What is the role of ureaplasma in UTIs?
By Board Certified Urologist, Dr. Yana Barbalat
Ureaplasma is a bacterium that is sometimes found in the vagina. This bacterium typically comes from a current or previous sexual partner and lives in the vagina along with the other bacteria that co-exist in there, often not causing any symptoms or long-term issues. Standard urine and vaginal cultures do not detect this bacterium because it is very difficult to culture, and because of this, most patients do not even know that they have ureaplasma in their genital and urinary tract.
However, occasionally, ureaplasma does get into the urinary tract and can cause urgency, frequency, urethral and bladder pain, and inflammation in those patients. This can be very frustrating because standard urine cultures do not detect this organism and patients are told they do not have a UTI, when they actually do! As someone who sees many patients with UTIs, I often send out a special test to detect the genetic material of ureaplasma in the urine. That way, I can treat patients who have persistent UTI symptoms despite “negative” urine cultures.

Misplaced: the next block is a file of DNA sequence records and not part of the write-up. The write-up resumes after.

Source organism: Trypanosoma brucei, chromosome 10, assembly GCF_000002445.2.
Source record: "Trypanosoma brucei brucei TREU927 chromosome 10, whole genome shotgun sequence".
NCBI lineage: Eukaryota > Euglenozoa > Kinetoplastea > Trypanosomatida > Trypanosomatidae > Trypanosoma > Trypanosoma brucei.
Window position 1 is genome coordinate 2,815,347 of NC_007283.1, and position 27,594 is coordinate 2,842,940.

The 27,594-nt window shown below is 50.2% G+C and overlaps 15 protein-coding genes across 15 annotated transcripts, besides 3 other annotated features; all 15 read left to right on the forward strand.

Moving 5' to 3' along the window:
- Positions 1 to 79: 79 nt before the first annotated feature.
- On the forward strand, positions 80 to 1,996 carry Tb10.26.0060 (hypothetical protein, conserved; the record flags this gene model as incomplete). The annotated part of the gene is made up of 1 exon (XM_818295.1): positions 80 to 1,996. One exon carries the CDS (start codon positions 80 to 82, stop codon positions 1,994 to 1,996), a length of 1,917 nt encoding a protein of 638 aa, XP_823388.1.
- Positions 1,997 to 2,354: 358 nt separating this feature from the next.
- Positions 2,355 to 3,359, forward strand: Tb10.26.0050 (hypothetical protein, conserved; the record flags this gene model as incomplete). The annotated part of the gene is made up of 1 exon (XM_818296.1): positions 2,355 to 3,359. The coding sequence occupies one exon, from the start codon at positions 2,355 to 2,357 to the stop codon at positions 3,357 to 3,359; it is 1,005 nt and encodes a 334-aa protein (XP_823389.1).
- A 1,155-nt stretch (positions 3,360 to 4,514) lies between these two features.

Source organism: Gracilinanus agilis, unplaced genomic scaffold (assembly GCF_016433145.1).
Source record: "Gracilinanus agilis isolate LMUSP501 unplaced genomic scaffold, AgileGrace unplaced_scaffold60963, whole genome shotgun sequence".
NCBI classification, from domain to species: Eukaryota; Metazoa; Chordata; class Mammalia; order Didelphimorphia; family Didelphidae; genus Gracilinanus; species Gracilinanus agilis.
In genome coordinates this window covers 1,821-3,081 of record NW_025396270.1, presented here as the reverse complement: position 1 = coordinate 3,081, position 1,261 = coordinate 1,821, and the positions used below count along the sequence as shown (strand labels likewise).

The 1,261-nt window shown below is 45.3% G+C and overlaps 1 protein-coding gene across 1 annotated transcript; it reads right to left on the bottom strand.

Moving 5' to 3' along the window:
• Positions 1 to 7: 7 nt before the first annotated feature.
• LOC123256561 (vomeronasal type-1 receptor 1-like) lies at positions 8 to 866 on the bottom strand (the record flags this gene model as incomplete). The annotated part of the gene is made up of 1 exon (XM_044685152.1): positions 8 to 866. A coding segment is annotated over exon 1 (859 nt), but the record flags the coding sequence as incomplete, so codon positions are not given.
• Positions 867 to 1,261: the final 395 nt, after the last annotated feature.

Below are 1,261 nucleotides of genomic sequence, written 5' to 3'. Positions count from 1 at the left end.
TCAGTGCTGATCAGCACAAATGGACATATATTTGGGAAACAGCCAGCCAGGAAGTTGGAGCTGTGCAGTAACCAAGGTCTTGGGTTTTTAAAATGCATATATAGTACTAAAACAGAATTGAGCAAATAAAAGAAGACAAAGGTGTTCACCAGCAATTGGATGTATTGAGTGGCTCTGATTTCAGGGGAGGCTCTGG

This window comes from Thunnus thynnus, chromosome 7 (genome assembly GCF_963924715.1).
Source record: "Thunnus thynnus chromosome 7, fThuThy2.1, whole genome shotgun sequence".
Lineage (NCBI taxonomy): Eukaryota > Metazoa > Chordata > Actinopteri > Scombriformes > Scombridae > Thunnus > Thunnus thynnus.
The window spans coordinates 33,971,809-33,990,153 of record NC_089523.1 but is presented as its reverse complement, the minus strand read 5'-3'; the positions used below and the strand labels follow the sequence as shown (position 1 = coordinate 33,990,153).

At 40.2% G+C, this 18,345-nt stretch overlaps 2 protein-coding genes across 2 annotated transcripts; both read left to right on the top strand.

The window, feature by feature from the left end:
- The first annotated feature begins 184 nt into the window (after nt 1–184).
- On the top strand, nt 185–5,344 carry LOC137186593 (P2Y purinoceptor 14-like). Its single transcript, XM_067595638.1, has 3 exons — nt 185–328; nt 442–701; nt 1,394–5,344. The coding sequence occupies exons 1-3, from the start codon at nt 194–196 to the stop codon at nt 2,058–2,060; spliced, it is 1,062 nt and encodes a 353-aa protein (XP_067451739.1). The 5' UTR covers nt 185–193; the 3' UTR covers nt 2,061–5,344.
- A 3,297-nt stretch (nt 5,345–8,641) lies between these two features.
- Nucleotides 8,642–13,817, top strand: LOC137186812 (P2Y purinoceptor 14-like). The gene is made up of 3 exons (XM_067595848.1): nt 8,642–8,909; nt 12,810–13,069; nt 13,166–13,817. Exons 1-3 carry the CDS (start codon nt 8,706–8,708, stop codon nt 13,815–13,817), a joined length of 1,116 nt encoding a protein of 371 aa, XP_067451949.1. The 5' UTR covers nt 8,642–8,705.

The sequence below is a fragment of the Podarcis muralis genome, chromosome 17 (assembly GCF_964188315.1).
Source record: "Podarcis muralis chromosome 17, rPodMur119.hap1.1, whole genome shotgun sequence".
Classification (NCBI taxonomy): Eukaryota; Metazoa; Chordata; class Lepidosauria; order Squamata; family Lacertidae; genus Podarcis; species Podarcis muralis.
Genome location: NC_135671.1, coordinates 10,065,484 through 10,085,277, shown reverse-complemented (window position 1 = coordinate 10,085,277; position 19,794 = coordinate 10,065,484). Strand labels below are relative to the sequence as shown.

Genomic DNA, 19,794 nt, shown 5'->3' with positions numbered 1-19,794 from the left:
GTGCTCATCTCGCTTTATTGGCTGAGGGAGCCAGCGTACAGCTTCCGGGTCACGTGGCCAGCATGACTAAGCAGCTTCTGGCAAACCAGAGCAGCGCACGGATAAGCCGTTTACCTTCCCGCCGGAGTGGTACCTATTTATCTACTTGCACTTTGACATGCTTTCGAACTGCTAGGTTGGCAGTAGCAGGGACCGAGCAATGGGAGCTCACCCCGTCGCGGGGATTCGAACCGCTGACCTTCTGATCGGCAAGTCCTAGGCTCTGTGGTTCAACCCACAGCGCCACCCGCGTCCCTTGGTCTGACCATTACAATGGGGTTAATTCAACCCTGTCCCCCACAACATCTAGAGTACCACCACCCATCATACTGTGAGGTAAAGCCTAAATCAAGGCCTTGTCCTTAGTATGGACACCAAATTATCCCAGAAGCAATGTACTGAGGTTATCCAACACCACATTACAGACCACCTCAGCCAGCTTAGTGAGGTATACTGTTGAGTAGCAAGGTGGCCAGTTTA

The good news is that once the ureaplasma is identified, it is very treatable. Sexual partners should be treated as well, since the bacterium can be present without causing any symptoms in many people. If the sexual partner is not treated, a re-infection is likely.
Hi! I was diagnosed with IC, but i do have positive culture of ureaplasma parvum in my urine. But the Labs couldnt do the antibiogram. I tryed azitromicin and doxiciclin but it didnt work.
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